Cinco de Mayo: Battle of Puebla History

Anónimo, Batalla del 5 de mayo de 1862, óleo sobre tela, Museo Nacional de las Intervenciones, Exconvento de Churubusco, INAH. Imagen tomada del libro: Eduardo Báez, La pintura militar en el siglo XIX, México, Secretaría de la Defensa Nacional, 1992, p. 1

In many parts of the United States, Cinco de Mayo (or May 5th) is celebrated with half-priced beers and tacos in homage to our neighbors to the south.

Although, if you stroll down State Street and ask someone holding a Modelo what today actually represents, you might get this answer: “It’s Mexico’s Independence Day.” Wrong. In fact, Mexico doesn’t celebrate May 5th much outside of one small town.

May 5th is formally known as the Battle of Puebla Day when the Mexican army was victorious over France at the battle in a municipality named Puebla during the Franco-Mexican War on May 5, 1862.

Benito Juárez, a lawyer and member of the Indigenous Zapotec tribe, was elected president of Mexico in 1861. The country was struggling financially when Juárez took office and he was forced to default on debt payments to European governments. In response, France, Britain, and Spain sent naval forces to Veracruz, Mexico, demanding repayment. Britain and Spain negotiated with Mexico and withdrew their forces, according to

France, ruled by Napoleon III, decided to take over sections of the Mexican territory. Late in 1861, a heavily armed French army landed in Veracruz forcing President Juárez and his government to retreat. Approximately 6,000 French troops went to attack Puebla de Los Angeles, a small town in east-central Mexico. Juárez rounded up 2,000 loyal men, many of them Indigenous Mexicans, and sent them to Puebla.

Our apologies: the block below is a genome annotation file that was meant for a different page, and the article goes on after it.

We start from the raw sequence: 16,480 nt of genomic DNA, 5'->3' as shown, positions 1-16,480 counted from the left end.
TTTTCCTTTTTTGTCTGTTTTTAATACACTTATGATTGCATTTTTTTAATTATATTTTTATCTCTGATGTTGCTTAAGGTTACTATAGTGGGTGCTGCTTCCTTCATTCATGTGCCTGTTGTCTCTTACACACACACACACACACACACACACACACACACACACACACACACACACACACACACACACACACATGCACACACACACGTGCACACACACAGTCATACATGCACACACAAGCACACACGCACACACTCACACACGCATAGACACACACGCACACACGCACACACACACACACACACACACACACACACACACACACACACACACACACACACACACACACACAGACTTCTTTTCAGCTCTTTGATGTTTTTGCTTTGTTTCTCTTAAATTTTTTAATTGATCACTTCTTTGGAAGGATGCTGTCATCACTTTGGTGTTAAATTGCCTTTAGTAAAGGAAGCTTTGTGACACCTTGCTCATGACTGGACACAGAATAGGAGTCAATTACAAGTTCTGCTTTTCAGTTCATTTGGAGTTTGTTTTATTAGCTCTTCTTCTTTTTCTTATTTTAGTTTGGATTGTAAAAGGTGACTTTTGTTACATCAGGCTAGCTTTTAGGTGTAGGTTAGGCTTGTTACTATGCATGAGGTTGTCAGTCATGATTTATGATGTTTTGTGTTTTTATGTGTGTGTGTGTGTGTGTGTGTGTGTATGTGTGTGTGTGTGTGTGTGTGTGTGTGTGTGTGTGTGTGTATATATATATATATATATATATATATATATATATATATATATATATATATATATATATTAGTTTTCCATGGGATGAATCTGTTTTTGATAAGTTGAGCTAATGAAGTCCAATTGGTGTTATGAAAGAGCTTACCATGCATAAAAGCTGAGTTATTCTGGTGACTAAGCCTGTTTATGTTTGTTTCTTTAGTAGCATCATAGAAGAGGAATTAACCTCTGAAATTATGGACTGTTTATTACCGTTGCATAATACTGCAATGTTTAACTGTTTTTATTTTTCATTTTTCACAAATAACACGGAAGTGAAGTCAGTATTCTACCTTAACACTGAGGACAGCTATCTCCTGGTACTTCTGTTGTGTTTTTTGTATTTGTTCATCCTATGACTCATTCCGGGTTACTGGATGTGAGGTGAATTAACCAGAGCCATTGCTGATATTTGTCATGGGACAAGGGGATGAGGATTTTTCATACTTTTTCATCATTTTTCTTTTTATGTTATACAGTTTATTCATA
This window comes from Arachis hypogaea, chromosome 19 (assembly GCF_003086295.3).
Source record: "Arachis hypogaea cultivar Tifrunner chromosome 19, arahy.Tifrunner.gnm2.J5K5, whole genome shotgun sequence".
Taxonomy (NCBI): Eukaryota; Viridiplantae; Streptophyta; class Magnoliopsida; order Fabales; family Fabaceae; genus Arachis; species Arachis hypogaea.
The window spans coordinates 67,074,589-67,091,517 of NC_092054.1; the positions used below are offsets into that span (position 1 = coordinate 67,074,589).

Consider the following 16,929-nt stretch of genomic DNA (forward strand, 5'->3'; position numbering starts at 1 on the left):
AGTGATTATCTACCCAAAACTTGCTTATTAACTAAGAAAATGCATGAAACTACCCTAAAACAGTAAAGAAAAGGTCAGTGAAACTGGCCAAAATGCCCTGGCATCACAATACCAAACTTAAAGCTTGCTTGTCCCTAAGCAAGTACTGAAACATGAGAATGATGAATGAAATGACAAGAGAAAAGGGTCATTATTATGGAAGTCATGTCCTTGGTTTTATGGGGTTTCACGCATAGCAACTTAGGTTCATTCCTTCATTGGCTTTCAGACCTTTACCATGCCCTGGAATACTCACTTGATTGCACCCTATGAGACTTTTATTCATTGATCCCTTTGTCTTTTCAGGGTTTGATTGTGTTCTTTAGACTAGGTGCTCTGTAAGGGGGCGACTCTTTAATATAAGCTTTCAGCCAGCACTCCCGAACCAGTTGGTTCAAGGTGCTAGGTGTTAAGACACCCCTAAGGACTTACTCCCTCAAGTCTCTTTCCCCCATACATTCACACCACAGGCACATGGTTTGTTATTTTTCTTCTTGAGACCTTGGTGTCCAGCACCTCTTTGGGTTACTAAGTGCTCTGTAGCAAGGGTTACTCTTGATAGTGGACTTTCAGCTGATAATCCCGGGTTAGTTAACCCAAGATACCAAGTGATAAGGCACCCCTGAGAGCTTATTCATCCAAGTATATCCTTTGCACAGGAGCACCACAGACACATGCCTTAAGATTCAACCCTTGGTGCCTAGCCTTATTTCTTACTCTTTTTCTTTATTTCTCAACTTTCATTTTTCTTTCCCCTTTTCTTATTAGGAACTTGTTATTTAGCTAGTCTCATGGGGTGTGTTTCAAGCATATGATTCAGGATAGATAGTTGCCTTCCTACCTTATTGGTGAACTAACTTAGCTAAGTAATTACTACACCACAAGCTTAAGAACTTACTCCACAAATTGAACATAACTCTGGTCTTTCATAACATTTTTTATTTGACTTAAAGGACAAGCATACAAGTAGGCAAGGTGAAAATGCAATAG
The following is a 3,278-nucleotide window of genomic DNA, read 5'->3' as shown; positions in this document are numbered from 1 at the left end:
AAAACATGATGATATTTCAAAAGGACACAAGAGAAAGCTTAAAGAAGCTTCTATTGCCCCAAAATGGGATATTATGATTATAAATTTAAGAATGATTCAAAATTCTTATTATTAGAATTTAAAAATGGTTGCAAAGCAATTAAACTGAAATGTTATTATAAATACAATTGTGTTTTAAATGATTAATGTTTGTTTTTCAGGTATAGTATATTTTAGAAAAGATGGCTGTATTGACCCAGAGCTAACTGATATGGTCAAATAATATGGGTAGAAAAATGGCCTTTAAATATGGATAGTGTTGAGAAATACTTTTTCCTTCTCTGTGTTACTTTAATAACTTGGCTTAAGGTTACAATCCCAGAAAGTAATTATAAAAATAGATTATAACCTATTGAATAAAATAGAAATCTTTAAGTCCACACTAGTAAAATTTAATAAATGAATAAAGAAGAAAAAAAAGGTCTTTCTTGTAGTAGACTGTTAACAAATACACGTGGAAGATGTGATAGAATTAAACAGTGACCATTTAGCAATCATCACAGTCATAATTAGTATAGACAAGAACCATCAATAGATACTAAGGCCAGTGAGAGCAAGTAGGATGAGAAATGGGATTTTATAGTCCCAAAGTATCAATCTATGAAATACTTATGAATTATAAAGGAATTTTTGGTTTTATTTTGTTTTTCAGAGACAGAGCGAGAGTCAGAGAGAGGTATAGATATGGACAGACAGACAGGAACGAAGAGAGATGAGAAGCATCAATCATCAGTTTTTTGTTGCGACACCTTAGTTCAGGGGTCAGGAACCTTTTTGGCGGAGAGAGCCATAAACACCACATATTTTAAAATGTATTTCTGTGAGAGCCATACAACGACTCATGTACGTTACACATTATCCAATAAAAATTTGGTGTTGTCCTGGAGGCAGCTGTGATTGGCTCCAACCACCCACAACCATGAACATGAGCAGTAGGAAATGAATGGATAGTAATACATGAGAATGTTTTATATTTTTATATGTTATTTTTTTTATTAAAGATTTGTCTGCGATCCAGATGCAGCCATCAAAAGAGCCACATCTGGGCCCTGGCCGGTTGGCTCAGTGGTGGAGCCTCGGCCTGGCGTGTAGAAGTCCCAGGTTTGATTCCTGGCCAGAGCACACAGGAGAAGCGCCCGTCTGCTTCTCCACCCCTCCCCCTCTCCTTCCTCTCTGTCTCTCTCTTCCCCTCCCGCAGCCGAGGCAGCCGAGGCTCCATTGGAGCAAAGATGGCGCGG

The Mexican forces were outnumbered and poorly supplied, but they fortified the town led by Texas-born General Ignacio Zaragoza. On May 5, 1862, France’s heavy artillery assaulted the city. By the end of the day France retreated after losing nearly 500 soldiers while fewer than 100 Mexicans had been killed.

“The Second Battle of Puebla” (General Bazaine attacks the fort of San Xavier during the siege of Puebla, 29 March 1863 / wikipedia)

Although, Mexico didn’t win the war, the battle was a symbolic victory and bolstered the Mexican resistance. France regrouped and won the Second Battle of Puebla a year later, toppling the capital and forcing President Juárez into exile. The Second Empire of Mexico was established in 1864 with Napoleon appointing Habsburg Archduke Maximilian of Austria as Emperor. Later that same year, the Archduke was captured and executed by Juárez’s forces and Puebla de Los Angeles was renamed after General Zaragoza, who died of typhoid fever months after his historic triumph there.

Within Mexico, Cinco de Mayo is primarily observed in the state of Puebla. Traditions include military parades, recreations of the Battle of Puebla, and other festive events. For many Mexicans, however, May 5 is a day like any other: It is not a federal holiday, so offices, banks and stores remain open.

The most important national patriotic holiday in Mexico is Independence Day, on September 16, commemorating the 1810 “Cry of Dolores” call-to-arms, that began the War of Independence. Mexico also observes the culmination of the war of Independence, which lasted 11 years, on September 27.

While you’re eating chips and salsa today remember the accurate history of this triumphant battle.

Edhat Staff

Written by Edhat Staff

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